A few months ago, I published this article on the eco-friendly beauty and hygiene products I was using to cut back on waste and packaging in the bathroom. Since then, I have discovered a few new ideas that I have decided to share with you today!
Let’s begin with my biggest triumph: superfatted soaps that I buy at my local bulk store. They smell wonderful, do not dry out the skin, contain no animal fats or palm oil, are package-free and made in France! I use these soaps in lieu of face wash and shower gel. And instead of buying specialty face scrubs, I occasionally use a generous pinch of sugar that I keep a small box in the shower.
I still use bottled shampoo, but the one I now use is organic and completely neutral. It comes in a recyclable plastic bottle. It is not specially formulated for greasy, dry or dandruff-prone hair and simply washes the hair without any extra promises thrown in. Using this non-aggressive shampoo along with the occasional clay mask (as I mentioned in my previous article) has cleansed my hair and scalp considerably: my hair stays cleaner for longer and is shinier and stronger, too.
I also now use apricot oil in a recyclable glass bottle instead of face cream in a non-recyclable tube. I pour two or three drops of the oil onto my fingertips, rub it into my palms and then lightly pat my face before massaging the oil in gently. This way, my skin gets just enough hydration without being shiny or greasy.
To brush my teeth, I have finally found two new solutions that I am very happy with. I bought this toothbrush with a reusable handle and a few affordable extra tops you just clip on when you need to throw away the old one. The brush is a little bulky, but I am now so used to it that I don’t even notice anymore. I also tried out the powdered toothpaste Per blan that is a wonderful example of an alternative product that just ticks all the boxes. It is organic, made in France and packaged in all recycled and recyclable materials. Plus, it only costs around 3€ and I can buy it in my local organic store. I like to add a few drops of peppermint essential oil to it, but that’s not really necessary. I must admit that it is not the same as ordinary toothpaste: it is a fine white powder you dip your wet toothbrush into, as opposed to a paste in a tube, so it does take a little getting used to in the beginning!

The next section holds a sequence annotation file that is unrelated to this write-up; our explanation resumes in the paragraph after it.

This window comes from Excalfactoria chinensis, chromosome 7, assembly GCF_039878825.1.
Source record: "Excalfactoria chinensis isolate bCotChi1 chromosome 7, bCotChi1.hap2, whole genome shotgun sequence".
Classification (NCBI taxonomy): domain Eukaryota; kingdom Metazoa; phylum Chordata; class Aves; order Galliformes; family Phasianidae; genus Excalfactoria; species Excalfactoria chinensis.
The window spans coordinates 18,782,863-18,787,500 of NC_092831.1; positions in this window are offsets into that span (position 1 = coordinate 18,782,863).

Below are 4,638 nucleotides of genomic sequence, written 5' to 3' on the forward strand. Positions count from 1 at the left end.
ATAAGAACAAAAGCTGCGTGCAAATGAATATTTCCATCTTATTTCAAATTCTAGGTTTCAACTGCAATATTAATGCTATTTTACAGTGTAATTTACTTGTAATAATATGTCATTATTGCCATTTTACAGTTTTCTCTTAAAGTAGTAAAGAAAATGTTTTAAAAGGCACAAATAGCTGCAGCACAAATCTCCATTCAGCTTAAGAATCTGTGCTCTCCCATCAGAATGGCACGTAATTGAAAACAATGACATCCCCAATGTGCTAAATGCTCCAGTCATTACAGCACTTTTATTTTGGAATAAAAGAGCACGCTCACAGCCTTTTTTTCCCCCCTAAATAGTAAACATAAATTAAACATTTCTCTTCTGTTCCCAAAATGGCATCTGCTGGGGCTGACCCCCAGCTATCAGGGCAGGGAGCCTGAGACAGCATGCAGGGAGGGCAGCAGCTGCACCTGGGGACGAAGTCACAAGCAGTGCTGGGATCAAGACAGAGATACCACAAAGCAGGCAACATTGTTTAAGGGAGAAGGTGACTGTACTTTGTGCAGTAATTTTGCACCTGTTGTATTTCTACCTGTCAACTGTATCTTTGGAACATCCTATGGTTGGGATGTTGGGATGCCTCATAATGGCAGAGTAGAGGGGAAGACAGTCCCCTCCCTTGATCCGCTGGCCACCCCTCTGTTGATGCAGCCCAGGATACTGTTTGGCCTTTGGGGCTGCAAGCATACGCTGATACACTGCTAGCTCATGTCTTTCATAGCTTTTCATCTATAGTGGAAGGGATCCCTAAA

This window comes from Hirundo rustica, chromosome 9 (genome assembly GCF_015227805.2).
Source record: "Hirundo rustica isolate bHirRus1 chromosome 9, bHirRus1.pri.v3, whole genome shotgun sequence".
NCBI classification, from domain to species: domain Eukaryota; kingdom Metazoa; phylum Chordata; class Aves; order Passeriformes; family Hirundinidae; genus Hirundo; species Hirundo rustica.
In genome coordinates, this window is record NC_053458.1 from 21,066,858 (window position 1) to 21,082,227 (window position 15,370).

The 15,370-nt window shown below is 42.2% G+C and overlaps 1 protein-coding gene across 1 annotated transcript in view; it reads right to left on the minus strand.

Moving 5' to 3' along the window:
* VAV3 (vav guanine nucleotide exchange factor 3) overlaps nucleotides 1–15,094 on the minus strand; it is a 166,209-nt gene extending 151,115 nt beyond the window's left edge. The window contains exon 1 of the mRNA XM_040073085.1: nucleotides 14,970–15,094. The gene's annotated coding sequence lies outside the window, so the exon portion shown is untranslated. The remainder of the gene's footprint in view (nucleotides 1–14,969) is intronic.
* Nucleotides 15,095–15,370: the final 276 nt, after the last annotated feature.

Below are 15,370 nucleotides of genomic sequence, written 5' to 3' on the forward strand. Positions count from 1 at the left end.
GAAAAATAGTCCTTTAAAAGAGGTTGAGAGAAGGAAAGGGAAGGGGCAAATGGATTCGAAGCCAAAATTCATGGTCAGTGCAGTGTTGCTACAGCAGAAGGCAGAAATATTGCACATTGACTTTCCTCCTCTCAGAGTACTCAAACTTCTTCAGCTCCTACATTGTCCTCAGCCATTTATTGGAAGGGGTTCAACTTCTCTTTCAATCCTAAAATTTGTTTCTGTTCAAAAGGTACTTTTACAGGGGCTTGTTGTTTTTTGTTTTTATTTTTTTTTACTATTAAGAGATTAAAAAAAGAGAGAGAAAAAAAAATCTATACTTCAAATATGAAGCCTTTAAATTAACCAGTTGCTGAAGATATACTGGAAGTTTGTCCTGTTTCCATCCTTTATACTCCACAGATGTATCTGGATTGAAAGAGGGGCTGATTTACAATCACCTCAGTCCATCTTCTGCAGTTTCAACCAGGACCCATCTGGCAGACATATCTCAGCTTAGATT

A few months ago, I also helped fund J’aime mes dents (I love my teeth), a French startup that is about to start selling bamboo toothbrushes that are delivered to your postbox every three months. It may sound strange, but I am actually quite looking forward to receiving my first toothbrush! I hope I will like it, as I would like to have the option of throwing my worn toothbrushes on the compost heap.
At this point, all I could still be missing is organic apricot oil sold in bulk and a neutral, cheap solid shampoo!
Have you tried any of these products before, or do you use other eco-friendly beauty and personal hygiene products at home?